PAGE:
If the word “excess” isn’t in your vocabulary — but the words “more” and “power” are — then give John Hennessey a call. His firm already builds modified Cadillac CTS-Vs capable of cranking out as much as 800 horsepower, but the company is readying a 1000-hp package for a limited production run of coupes. Meet the new Hennessey Twin Turbo V1000 CTS-V Coupe.
On Hennessey’s 700-hp CTS-Vs, the 6.2-liter V-8 retains its stock supercharger, but gains a new pulley that increases boost from 9 to 13.5 psi. Heads are ported, a larger camshaft installed, and respiration is improved courtesy of a cold air intake, long-tube exhaust headers, and high-flow catalytic converters.
Predictably, the 1000-hp package is a little more extreme — and so is the list of modifications. Step one? Ditch that sweet supercharged LSA in favor for a GM LS-based 7.0-liter V-8. That engine is not only balanced and blueprinted, but it receives low-compression pistons, upgraded cylinder heads, camshafts, and fuel delivery components; and a multitude of internals fabricated from forged steel. Hennessey still blesses the car with forced induction, but the supercharger is ditched in favor of a pair of turbochargers and an air-to-air intercooler. Power comes in at an incredulous 1000 hp, and Hennessey says the peak torque is now in the neighborhood of 950 lb-ft. Yikes.
As it should come as no surprise, that sort of power requires upgrading a number of other components on the car. For starters, transmissions — you still have your choice of a six-speed manual or automatic gearbox — are beefed up to handle that stump-twisting torque. Hennessey upgrades the stock Brembo brake system by adding 15.1-inch carbon ceramic discs at all four corners, and adding eight- and six-piston calipers in front and back, respectively. Also requisite are a set of massive Hennessey monoblock 20-inch wheels — measuring 10 inches wide up front and 13 inches across out back — wrapped in super-sticky Michelin Pilot Sport rubber.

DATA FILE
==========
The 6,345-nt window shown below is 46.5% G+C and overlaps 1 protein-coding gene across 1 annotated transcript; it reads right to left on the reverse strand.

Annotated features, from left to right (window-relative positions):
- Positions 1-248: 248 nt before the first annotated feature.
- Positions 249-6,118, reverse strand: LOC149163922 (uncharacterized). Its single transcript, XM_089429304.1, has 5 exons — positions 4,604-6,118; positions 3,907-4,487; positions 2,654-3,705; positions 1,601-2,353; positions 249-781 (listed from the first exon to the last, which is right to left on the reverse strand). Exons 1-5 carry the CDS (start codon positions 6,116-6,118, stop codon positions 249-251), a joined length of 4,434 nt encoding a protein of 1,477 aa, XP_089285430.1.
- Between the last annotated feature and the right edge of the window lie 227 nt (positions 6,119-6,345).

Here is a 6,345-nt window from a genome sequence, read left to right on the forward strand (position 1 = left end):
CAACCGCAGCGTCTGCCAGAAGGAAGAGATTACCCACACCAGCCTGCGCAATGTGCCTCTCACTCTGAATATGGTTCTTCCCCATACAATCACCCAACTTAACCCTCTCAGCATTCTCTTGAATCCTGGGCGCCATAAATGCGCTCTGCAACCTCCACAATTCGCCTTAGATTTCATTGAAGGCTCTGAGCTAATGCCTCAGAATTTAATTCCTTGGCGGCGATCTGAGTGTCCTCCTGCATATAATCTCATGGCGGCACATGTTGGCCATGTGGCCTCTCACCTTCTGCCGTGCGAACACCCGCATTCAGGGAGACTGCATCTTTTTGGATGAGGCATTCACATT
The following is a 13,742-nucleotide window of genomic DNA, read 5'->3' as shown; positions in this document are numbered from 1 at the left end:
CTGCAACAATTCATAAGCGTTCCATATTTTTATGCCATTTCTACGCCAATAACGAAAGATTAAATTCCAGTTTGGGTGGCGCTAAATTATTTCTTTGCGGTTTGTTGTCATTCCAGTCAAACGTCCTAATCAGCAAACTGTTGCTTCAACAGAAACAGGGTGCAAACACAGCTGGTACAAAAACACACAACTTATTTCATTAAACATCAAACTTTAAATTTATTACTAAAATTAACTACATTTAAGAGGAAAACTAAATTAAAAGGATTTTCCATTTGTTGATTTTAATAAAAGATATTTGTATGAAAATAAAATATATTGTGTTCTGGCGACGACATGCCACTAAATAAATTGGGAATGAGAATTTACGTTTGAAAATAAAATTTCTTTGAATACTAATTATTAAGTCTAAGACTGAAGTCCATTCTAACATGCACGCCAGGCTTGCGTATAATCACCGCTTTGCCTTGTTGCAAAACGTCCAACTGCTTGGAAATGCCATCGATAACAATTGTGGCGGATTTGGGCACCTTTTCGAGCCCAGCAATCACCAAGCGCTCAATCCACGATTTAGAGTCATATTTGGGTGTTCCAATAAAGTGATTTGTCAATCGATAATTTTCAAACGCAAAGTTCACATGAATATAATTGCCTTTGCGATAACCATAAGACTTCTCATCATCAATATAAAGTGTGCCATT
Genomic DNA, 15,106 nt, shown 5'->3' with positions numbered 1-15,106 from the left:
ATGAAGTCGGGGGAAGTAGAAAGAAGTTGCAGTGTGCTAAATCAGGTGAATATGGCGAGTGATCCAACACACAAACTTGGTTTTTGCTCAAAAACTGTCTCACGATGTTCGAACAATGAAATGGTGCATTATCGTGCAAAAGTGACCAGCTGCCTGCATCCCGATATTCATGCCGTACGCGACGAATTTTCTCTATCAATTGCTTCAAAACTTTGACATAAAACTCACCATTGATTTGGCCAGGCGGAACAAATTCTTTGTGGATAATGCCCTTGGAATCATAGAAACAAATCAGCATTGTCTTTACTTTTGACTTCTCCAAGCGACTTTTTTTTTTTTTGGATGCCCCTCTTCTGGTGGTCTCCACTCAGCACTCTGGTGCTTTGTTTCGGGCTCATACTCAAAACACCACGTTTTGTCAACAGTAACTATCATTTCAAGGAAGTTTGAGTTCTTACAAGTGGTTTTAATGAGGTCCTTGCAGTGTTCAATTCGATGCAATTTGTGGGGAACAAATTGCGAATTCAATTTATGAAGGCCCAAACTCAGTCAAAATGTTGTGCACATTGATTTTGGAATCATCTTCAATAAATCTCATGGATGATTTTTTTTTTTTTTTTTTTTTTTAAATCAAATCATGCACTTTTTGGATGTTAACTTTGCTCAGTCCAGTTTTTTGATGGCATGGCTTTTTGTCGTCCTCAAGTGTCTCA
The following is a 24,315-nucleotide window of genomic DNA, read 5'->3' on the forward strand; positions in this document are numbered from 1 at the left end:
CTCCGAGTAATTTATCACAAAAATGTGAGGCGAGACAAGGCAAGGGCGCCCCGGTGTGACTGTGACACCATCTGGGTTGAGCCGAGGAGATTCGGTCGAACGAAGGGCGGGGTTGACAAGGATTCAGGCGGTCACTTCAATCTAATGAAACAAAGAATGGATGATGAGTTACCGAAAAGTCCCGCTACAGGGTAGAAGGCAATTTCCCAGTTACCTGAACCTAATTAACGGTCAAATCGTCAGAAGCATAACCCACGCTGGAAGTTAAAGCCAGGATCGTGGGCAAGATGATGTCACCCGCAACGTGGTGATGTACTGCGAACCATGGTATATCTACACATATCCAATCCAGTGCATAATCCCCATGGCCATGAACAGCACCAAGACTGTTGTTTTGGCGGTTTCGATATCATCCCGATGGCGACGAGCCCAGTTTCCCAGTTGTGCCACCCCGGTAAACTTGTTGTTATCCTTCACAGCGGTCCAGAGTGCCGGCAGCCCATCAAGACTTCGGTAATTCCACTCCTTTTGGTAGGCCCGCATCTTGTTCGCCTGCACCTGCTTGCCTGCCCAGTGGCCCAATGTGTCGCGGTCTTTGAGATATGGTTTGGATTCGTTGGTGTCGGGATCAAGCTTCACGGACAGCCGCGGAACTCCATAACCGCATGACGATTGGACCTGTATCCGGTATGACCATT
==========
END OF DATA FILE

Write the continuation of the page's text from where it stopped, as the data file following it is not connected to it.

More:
Gearheads fawn over the tech specs, but we’re also knocked back by the looks. Henessey flared the fenders, lowered the ride height by one inch, and enlisted GM’s former in-house hotshoe — John Henricy — to help retune the magnetic ride control suspension. The wide, muscle-bound stance reminds us somewhat of race-spec CTS-V Coupes that compete in SCCA’s World Challenge GT series, but with a lot — and we mean a lot — more power.
Only 12 Hennessey Twin Turbo V1000 CTS-V Coupes will be produced – and unlike its less powerful siblings, the end product won’t pass emissions tests in all 50 states. If it’s any consolation, Hennessey claims the V1000 will reach 60 mph in 3.5 seconds, blaze through the quarter mile in 10.9 seconds with a 136 mph trap speed, and top out at 230 mph.
There’s no word yet on pricing, but the cost of owning one of a dozen 1000-hp Cadillac coupes includes a one-day training/track experience with Mr. Heinricy and a one year/12,000 mile warranty. Time to start saving your pennies…